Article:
UKHCA Briefing Paper CQC’s consultation on the way CQC regulates,

UKHCA Briefing Paper
CQC’s consultation on the way CQC regulates,
inspects and monitors care
In June 2013, CQC published A New Start: Consultation on the way it regulates,
inspects and monitors care. This follows Raising standards, putting people first,
published the previous April which set out a new purpose for CQC: to make sure
health and social care provide people with safe, effective, compassionate, highquality care and to encourage care services to improve. To deliver its purpose,
CQC is planning to make significant changes to how it works. It is also acting on
the recommendations of the report by Robert Francis into the failings at Mid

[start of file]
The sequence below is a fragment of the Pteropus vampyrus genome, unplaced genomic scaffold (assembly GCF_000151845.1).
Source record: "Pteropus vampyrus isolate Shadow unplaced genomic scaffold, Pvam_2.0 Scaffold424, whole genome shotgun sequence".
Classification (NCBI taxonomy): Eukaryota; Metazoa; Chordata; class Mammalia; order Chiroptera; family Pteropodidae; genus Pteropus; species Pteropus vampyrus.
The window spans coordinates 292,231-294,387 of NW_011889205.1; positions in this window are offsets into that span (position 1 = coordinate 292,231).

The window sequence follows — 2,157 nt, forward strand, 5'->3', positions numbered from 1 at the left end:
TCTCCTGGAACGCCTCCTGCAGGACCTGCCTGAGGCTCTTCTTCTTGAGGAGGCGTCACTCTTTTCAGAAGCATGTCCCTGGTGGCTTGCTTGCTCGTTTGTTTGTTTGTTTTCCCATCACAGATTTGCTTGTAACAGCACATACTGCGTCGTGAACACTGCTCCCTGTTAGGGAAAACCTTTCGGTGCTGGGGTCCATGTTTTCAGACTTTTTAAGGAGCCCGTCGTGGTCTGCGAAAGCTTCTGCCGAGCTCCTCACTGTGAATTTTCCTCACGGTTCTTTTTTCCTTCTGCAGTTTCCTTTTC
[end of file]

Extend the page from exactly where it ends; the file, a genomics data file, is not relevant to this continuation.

Staffordshire NHS Foundation Trust and the government’s response in Patients
First and Foremost.
The consultation is CQC’s next step towards making the changes to deliver its
purpose. It sets out the principles underlying how it will inspect all services and
some more detailed proposals for how it will inspect NHS trusts and foundation
trusts and independent acute hospitals. It also includes some joint proposals
between CQC and the Department of Health (DH) on changes to regulations that
underpin its work, including some important new responsibilities for CQC set out
in the Care Bill.
The consultation is the first of a series of consultations on detailed changes to
how different types of services will be inspected, with changes being